Q: Why is the GMOA also against SAITM?


It is a combination of people. There are a few GMOA members who oppose it and in addition, people or rather agents who send students abroad. With our faculty around, they lose business. For the past six years, every time the GCE A/L results are out, there is adverse publicity on SAITM in some newspapers.


 Dr. Fernando said that in terms of the legal recognition accorded to SAITM as a "MBBS Sri Lanka degree awarding institute", all students who pass out of the private medical faculty will have to be mandatorily registered as medical practitioners. 


"There is no question of non-recognition or non-registration of our students by the SLMC as the faculty was gazetted in September 2013 by the University Grants Commission (UGC) as an institution which awards medical degrees", he elaborated. 


If there is any disinclination to recognize the MBBS degrees and register them as medical practitioners, the students can move court as it is a violation of their fundamental rights, the Chairman warned. 


SAITM was accorded degree awarding status after reviews by the UGC at the time. Initially, the faculty was given provisional recognition, but after the second visit, the approvals came as the review committee was of the view that the "facility can be considered as a degree awarding institute", Dr. Fernando observed.


 After the first gazette notification on August 30, 2011, the second followed on September 26, 2013 clearing the way for full recognition to award MBBS degrees with certain conditions to be fulfilled, he said.


 Under the Medical Ordinance Act No. 25 (Section 29) students who qualify from the University of Sri Lanka or any other degree awarding university or institute can be registered as medical practitioners, he pointed out.


 The Chairman said the student population at the faculty, which started with just 25, has grown to 800 plus since 2009. They have to remain for six years to sit for the final examination. The numbers can increase to 1,000 with the passing out of the first batch soon.


 The cost of the six-year MBBS degree at SAITM is Rs. 9.5 million. The demand for the medical qualification is growing. Parents prefer to send their children because the cost is reasonable for the whole six years in the faculty.


 Q: But, there are assertions that Bangladesh or Manipal (India) are more cost effective?


 Bangladeshi degrees are not up to the mark and are not recognized in Sri Lanka. Manipal will cost around Rs. 20 million annually. Sometimes, these students take years to get through the mandatory Act 16 in Sri Lanka for registration. SAITM students don’t have to sit for this exam as we are a degree awarding institute.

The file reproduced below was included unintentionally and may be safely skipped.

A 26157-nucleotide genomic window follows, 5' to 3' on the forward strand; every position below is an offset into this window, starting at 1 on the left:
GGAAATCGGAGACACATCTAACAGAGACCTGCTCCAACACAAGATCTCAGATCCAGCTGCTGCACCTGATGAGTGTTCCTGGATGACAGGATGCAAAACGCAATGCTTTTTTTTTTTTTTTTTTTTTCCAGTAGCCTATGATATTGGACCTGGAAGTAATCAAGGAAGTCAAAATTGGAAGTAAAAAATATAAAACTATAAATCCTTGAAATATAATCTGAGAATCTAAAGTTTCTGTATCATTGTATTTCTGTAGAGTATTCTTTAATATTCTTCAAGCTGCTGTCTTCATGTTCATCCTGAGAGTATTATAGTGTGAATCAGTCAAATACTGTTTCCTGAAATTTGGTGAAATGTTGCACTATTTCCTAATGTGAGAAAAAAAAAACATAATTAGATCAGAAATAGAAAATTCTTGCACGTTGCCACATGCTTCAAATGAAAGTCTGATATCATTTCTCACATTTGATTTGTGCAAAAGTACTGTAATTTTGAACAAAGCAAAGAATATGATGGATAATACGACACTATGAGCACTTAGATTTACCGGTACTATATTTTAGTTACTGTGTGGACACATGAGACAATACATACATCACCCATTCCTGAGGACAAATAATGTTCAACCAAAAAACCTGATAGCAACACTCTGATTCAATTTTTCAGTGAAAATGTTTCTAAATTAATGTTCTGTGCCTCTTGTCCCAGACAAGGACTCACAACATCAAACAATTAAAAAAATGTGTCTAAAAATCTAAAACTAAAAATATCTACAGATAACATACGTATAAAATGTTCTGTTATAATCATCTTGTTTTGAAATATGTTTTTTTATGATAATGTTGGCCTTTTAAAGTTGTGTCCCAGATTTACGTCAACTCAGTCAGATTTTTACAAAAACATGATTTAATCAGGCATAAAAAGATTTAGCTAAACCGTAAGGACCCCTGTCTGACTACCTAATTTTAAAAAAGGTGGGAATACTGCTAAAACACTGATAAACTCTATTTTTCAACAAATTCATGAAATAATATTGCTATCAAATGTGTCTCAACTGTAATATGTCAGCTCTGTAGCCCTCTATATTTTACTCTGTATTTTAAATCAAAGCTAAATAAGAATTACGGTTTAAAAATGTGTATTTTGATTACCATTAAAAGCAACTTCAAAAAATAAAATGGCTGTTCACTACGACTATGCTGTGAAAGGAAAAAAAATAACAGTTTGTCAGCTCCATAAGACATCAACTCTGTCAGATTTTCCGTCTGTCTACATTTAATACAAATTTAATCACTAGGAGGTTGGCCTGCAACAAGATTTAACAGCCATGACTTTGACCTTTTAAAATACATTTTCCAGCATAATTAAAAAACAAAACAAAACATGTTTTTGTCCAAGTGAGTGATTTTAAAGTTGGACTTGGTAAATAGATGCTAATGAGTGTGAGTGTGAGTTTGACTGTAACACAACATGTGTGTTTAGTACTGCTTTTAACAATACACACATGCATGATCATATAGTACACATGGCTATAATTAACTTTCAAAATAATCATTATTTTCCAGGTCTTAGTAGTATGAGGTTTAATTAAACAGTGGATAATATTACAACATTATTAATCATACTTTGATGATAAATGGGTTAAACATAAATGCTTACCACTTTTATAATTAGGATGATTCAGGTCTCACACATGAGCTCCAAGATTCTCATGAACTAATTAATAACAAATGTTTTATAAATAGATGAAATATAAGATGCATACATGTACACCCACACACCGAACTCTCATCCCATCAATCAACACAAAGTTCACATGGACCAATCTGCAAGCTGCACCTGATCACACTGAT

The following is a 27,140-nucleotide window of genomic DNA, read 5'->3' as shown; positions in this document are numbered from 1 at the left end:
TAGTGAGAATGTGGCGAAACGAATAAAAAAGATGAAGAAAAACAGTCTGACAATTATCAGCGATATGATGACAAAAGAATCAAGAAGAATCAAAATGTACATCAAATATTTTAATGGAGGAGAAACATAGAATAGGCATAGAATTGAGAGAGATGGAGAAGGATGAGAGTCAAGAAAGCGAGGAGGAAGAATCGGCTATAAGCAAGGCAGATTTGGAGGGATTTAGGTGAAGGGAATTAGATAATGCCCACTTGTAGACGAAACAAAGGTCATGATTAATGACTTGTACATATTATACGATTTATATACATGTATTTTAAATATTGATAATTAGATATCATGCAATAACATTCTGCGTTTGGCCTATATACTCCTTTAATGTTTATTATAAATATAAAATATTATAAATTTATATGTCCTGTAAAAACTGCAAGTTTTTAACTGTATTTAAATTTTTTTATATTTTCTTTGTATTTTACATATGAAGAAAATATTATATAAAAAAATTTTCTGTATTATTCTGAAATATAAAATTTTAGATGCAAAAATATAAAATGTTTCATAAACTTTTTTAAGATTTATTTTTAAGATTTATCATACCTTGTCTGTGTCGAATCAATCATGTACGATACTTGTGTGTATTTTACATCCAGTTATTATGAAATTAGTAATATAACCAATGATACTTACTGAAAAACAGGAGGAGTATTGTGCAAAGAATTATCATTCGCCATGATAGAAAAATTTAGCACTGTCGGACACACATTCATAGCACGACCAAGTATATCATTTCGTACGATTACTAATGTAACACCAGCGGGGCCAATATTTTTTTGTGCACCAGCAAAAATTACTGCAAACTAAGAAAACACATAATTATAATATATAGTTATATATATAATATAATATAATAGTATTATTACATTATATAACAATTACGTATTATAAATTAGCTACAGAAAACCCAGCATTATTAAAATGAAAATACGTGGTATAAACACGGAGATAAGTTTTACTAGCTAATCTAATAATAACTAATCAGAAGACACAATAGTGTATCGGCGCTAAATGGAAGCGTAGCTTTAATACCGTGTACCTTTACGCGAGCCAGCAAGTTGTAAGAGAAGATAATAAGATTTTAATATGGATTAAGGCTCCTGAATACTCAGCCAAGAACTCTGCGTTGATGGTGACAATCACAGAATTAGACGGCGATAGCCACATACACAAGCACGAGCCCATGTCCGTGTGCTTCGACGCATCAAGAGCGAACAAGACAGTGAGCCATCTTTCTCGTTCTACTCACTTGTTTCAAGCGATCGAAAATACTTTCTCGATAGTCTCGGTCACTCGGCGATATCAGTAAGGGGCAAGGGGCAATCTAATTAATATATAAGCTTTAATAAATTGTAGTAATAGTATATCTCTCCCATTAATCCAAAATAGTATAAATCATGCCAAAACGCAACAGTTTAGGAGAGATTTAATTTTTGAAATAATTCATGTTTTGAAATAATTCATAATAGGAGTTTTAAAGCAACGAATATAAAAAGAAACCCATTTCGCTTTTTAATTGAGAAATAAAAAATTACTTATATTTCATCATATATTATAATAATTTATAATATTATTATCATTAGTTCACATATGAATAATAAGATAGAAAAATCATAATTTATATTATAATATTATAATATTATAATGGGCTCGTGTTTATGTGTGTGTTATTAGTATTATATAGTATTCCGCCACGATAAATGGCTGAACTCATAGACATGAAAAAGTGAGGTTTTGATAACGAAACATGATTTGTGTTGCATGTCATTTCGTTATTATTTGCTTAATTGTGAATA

Q: Didn’t you foresee these obstacles when you embarked on this medical faculty project?


 I didn’t know there are such nasty people. The then Higher Education Minister, Prof. Viswa Warnapala told me how only about 20,000 students, amongst 100,000 who qualify the GCE A/L are accommodated in government universities. This means that 80,000 have to either give up higher education or find placing in foreign universities at tremendous cost.


 I had sold Asha Central Hospital for Rs. 1.6 billion and divided the money amongst my four children. I told them at the time if I came up with a project, they should help fund it. They gave me Rs. 635 million to launch SAITM. I sought a credit facility from Bank of Ceylon for the hospital project and despite pressure from various quarters, the then Chairman Dr. Gamini Wickremasinghe and D. M. Gunasekera, the GM agreed to give me the loan. They continued to fund me on the Rs. 2 billion modern project. 


I have to pay Rs. 30 million as interest per month in addition to a salary bill of Rs. 100 million. A consultant earns about Rs. 500,000 per month. The hospital is not making a profit, but just breaking even. I feel happy to come here and see hundreds of children being given a future. It is those who hate the sight of children doing well who criticize this faculty. 


A former Russian Ambassador told me that I wouldn’t have faced all these problems if I had opened a casino with my money. I am trying to be of service to my country and the future generations. Good deeds will triumph over evil. All those against SAITM will go to hell and burn. Please quote me on this — they will go to hell and burn.